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"Me And Bobby McGee"
Janis Joplin
Columbia 45314
Mar. 1971
Billboard: #1    Lyrics Icon Videos Icon

Janis Joplinhe was a bawdy, hard-drinking Texas mama who swore like the boys and savaged her white vocal chords to sing the blues. When friends suggested her health could not withstand her rowdy lifestyle, she replied, "Maybe I won't last as long as other singers, but I think you can destroy your now worrying about tomorrow." Janis Joplin will never have to worry about tomorrow. She was found dead in her room at the Landmark Motel in Hollywood on the evening of October 4, 1970, a victim of a heroin overdose.

She hadn't completed recording her Pearl album when she died. Released in January, 1971, it yielded the second posthumous number one single of the rock era (Otis Redding's "[Sittin' On] The Dock of the Bay" being the first). "Me and Bobby McGee" was written by actor, singer, Rhodes scholar and songwriter Kris Kristofferson, who tagged along with his freind Bobby Neuwirth to what Myra Friedman, in her Joplin biography Buried Alive, calls "the great Tequila bash" in the spring of 1970. Kristofferson stayed to become Janis' beau for a short time and left behind his song for his feather-boaed girlfriend.

Pearl
In addition to her posthumous #1 hit "Me and Bobby McGee," Janis Joplin's Pearl featured "Buried Alive in the Blues," a track missing the vocals Joplin didn't live to complete. Pearl first charted on Jan. 30, 1971, was the #1 album in America for nine weeks, and spent a total of 42 weeks on the chart.
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Janis Joplin was born January 19, 1943, in the conservative oil refinery town of Port Arthur, Texas. "I was a sensitive child," she revealed in David Dalton's biography, Janis. "I had a lot of hurts and confusions. You know, it's hard when you're a kid to be different, you're full of things and you don't know what it's about."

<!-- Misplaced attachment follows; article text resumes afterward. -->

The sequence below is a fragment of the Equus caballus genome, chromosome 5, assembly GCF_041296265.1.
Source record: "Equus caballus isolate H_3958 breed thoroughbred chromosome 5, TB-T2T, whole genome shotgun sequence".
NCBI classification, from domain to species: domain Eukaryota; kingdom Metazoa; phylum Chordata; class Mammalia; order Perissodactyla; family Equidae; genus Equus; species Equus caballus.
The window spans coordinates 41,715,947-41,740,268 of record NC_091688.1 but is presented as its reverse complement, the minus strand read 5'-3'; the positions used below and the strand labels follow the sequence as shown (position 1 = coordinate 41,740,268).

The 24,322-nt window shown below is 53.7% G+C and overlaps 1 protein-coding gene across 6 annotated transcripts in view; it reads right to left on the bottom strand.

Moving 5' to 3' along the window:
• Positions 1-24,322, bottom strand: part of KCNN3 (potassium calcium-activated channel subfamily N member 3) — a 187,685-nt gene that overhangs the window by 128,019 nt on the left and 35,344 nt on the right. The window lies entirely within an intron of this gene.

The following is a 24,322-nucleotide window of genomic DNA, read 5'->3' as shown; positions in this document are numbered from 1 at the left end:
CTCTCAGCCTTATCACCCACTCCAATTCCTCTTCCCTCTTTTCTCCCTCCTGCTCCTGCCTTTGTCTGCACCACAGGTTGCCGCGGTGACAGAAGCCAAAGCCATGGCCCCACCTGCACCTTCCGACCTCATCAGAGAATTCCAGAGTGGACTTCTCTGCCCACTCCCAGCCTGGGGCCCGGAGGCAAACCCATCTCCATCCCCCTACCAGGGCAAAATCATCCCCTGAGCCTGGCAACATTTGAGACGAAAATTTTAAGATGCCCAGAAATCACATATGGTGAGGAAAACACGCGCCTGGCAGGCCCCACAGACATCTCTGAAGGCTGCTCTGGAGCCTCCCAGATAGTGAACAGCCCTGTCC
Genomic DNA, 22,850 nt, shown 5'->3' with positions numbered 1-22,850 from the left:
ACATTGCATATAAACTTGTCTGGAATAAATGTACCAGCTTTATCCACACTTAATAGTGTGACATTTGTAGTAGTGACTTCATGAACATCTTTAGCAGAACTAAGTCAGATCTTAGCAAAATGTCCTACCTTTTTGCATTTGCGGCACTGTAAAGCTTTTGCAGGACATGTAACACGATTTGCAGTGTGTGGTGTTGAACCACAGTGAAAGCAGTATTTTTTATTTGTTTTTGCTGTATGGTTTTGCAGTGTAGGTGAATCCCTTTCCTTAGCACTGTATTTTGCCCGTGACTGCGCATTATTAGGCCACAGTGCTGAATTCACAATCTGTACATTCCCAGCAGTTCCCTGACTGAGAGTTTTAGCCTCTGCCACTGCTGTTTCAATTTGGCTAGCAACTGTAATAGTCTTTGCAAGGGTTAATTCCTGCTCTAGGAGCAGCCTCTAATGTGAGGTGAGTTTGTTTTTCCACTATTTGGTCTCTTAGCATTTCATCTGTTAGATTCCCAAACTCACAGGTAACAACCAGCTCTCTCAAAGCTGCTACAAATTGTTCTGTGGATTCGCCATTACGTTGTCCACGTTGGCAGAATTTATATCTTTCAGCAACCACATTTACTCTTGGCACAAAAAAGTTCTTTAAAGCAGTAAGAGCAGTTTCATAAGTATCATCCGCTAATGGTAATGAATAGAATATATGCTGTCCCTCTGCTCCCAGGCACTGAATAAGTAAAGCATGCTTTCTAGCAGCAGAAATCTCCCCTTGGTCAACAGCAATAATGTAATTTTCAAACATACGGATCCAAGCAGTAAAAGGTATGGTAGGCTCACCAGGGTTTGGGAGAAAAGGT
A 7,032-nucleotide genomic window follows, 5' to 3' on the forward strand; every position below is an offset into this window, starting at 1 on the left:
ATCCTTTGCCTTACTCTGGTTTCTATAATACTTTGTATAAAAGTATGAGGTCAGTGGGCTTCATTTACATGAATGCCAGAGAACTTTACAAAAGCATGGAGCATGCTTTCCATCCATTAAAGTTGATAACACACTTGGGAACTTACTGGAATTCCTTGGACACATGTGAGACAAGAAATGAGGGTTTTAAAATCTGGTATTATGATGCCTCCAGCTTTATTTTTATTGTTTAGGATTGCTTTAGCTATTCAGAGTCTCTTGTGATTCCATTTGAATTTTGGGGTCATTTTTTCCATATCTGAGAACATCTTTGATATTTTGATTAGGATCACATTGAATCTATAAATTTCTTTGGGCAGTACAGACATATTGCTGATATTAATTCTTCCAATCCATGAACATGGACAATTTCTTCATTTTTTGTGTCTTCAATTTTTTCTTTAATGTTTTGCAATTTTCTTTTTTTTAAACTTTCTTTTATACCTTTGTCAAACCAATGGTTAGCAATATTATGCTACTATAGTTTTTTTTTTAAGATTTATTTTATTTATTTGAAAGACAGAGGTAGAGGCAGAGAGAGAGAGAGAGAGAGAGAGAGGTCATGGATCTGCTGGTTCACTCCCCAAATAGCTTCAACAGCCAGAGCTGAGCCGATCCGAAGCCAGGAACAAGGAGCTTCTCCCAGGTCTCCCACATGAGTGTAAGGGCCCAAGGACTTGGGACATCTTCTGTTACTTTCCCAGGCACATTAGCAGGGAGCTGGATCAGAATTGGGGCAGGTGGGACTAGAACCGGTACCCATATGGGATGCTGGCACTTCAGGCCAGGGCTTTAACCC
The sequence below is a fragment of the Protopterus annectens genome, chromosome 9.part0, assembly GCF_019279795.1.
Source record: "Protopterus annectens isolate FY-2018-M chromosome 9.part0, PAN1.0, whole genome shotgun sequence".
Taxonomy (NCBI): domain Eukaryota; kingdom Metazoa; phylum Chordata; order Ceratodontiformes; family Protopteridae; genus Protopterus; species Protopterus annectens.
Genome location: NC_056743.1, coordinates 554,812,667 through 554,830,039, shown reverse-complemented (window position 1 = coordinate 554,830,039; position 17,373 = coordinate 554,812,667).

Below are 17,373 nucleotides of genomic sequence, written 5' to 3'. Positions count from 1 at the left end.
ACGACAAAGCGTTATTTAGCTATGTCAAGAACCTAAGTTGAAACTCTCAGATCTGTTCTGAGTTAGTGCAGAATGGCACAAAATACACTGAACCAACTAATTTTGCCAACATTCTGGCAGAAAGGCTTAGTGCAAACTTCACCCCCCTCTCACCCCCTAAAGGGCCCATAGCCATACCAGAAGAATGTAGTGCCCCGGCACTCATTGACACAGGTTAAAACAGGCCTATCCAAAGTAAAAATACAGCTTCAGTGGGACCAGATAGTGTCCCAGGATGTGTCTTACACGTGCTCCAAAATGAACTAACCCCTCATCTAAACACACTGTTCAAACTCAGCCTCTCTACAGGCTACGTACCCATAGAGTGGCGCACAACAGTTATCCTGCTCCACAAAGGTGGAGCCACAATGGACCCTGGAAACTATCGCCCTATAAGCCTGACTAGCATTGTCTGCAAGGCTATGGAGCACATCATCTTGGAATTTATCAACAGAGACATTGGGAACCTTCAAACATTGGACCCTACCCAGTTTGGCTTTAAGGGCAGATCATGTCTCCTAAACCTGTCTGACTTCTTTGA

To Rolling Stone she elaborated: "I was always outrageous. I got treated very badly in Texas. They don't treat beatniks too good in Texas." Her earliest artistic interests were painting and poetry, but those were quickly abandoned when a friend introduced her to jazz at 17 and she sent away for some Leadbelly and Odetta records. Her stay at college, where she learned to be a keypunch operator, was brief. Her refusal to bend to the middle-American norm sent her running off to the West Coast where she finally landed in a Haight-Ashbury rehearsal pad, right in the center of the 1966 San Francisco hippie culture. Unhappy in California, she went to Austin, Texas, and sang with a country and western outfit.

Back in San Francisco, the house band at the Avalon Ballroom was looking for a female singer. A friend of the group remembered Joplin and contacted her in Texas. She returned to California in June, 1966, to join Big Brother and the Holding Company.

An album on Mainstream, highlighted by the single "Down on Me," brought the group some attention, but it was their explosive performance at the Monterey Pop Festival in 1967 that cemented their national reputation. Signed to Columbia Records, they released the Cheap Thrills album and a single, "Piece of My Heart," that went to number 12 in the autumn of 1968. Before the year was over, Joplin exited the band along with guitarist Sam Andrew. Her first solo album, I Got Dem Ol' Kozmic Blues Again Mama! was released in September, 1969. A brief semi-retirement followed, then Janis put together the Full Tilt Boggie Band to work on the album that would become Pearl, Janis' nickname.

Her death in October, 1970, was the second loss for the music world in a three-week period. On September 18, Jimi Hendrix died of an accidental overdose in London. Joplin and Hendrix were both just 27 when they died. Both left behind musical legacies that will survive the changing trends of pop music. Janis' live performances have been captured on film for those who missed the real thing; both the Monterey Pop documentary and the Janis biopic are cinematic proof of her raw talent.

- Fred Bronson, The Billboard Book of Number One Hits, Billboard, 1988.






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